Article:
Back in the early days of cable TV, Nickelodeon didn’t have much—if anything—in the way of original programming. It was all ganked from the UK or Canada, so there was some small subsection of my Generation X cohort that spent lazy summer days getting dosed up on Bagpuss, Bod, Simon in the Land of Chalk Drawings, and other twee-yet-somehow-disturbingly-mental British children’s television from the 1970s, along with some terrific YA SF&F and horror. Anyone else remember the anthology show The Third Eye, with Children of the Stones, The Haunting of Cassie Palmer, and Into the Labyrinth?
And then there was The Tomorrow People. That show, originally broadcast in the UK starting in 1973, was the show for me: the adventures of a group of teenagers who were the first emerging strains of Homo Superior, the next stage in human evolution. They were telepaths, and they could get from place to place by teleporting, or “jaunting”, as they called it. (Years later, I would learn that “jaunting” was itself a lift from Alfred Bester’s The Stars My Destination.) I was nine. I convinced my friends to pretend we could communicate telepathically, and I borrowed my father’s military-issue uniform belts to serve as “jaunting belts”.
Flash forward some twenty-odd years to 2006. On a typical weekend afternoon trip to End of an Ear with my husband, I found the Trunk Records release The Tomorrow People: Original Television Music. I hadn’t thought much about the show in years, and it wasn’t as if the music had any influence on my musical tastes—it was entirely due to Bruce’s influence that I was able to listen to electronic music at all without hearing undifferentiated noise. But some stab of childhood nostalgia prompted me to pick it up and over the next few weeks, I got reacquainted with the strange, spiky, jazzy opening title theme—a Proustian recall to summer days in the playground of a Maryland Air Force base military housing.
Right around that same time, the obsession that succeeded The Tomorrow People in my preadolescent brain returned to the American airwaves in a new incarnation: Doctor Who. A few associative leaps and I’d acquired the multi-CD collection Doctor Who at the BBC Radiophonic Workshop, and from there it was all manipulated tape loops, all the time.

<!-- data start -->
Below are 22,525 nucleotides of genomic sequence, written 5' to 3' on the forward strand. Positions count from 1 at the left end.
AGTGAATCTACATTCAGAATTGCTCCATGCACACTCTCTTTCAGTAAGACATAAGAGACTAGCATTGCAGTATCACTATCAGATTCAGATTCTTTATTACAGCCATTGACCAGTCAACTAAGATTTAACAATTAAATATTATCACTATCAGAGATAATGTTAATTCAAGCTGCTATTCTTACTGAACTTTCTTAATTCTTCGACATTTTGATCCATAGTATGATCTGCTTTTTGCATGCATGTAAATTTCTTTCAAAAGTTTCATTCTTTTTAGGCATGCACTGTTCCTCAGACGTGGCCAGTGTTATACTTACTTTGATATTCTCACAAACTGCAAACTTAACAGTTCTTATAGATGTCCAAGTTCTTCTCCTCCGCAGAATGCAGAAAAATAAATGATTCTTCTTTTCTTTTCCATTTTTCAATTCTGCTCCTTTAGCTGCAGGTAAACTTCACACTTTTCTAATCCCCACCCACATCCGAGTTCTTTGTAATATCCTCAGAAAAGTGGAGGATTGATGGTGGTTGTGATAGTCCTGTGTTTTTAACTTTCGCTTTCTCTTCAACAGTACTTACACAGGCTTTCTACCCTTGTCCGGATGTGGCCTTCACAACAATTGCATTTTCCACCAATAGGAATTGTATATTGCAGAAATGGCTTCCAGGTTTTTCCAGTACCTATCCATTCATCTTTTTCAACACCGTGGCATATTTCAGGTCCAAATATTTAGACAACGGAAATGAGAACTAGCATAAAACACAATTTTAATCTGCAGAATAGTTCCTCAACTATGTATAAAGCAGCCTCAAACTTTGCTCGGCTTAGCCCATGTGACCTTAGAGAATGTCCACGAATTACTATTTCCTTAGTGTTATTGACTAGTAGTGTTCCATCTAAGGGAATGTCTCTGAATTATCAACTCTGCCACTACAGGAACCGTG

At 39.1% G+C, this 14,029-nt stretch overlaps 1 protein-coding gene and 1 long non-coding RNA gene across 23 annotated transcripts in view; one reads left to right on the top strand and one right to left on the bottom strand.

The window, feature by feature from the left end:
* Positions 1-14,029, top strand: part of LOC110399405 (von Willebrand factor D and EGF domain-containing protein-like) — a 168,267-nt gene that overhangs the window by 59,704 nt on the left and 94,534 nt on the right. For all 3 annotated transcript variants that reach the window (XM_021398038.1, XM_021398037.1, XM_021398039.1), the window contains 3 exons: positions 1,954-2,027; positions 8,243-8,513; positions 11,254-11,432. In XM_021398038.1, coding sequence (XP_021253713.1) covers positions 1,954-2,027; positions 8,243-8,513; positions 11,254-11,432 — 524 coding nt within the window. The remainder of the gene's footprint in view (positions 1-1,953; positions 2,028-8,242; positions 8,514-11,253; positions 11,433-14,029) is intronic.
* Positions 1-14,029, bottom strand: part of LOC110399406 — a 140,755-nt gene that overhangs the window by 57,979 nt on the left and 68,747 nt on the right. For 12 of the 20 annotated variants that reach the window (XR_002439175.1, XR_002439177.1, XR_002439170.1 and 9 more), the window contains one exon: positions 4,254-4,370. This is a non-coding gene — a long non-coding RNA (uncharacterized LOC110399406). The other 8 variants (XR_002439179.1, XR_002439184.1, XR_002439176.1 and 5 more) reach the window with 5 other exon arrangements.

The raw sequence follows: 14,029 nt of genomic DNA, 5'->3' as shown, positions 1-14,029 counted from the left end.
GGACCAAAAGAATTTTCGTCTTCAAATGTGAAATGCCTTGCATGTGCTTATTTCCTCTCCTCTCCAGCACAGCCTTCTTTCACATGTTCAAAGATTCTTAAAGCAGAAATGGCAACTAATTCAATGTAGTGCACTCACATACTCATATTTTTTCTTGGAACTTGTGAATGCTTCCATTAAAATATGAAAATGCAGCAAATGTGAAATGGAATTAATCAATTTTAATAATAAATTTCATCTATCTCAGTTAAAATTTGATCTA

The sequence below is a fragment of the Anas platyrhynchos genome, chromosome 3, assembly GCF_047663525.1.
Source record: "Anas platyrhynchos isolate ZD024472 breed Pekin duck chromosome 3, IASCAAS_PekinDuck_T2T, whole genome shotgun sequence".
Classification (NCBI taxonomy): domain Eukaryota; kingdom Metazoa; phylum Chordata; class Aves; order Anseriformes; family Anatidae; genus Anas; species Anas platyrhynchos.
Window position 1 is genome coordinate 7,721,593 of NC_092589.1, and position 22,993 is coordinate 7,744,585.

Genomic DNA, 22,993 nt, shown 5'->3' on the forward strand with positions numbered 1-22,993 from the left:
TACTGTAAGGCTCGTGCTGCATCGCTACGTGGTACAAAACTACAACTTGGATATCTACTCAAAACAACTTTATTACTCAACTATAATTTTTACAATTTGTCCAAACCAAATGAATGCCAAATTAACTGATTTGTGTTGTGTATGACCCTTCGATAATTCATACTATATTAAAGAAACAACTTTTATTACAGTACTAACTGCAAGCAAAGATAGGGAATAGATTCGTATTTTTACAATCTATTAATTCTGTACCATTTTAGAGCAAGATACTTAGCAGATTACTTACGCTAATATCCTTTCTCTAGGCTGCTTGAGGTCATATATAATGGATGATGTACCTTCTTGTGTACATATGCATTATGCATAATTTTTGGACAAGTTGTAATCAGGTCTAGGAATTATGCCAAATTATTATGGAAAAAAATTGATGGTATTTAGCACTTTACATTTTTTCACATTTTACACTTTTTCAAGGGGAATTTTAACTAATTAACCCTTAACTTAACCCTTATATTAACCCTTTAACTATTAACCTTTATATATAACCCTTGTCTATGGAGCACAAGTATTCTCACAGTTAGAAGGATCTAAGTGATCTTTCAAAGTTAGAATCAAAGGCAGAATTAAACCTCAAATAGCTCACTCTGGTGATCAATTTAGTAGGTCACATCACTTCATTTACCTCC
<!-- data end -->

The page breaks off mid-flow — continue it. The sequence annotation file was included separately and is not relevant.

Well. Not exactly. But the more I dug into the Workshop’s output, the more intrigued I was, especially by the fact that some of the most significant players in this peculiar commercial offshoot of musique concrete were women. It was also (unsurprisingly) the perfect soundtrack to the British New Wave science fiction that I was reading and re-reading at the time. It was music with a story, and I liked that.
This week, I’ll be talking mostly about Delia Derbyshire, one of the most famous composer-engineers of the BBC Radiophonic Workshop—and somewhat inevitably, I’ll also be talking quite a bit about Doctor Who. But you can’t cover these subjects without an acknowledgement to at least some of the other players of the time—Daphne Oram, John Baker, and Tristram Cary—and I’ll be writing about them as well.
In many ways, I’m an outsider on this subject. I’m an American, and I was born the year that Delia Derbyshire retired from music. Nickelodeon aside, I didn’t really grow up with radiophonics the way you might have if you were a child in Britain in the 1960s and 70s, when that sort of thing was present not just in sci-fi TV, but in station idents, advertisements, and news programme lead-ins. When it comes to commentary and criticism, my usual bailiwick is SF&F and comics, not so much music. All the same, I hope I can share my enthusiasm for radiophonics while I’m holding down the fort here, and pique your interest as well.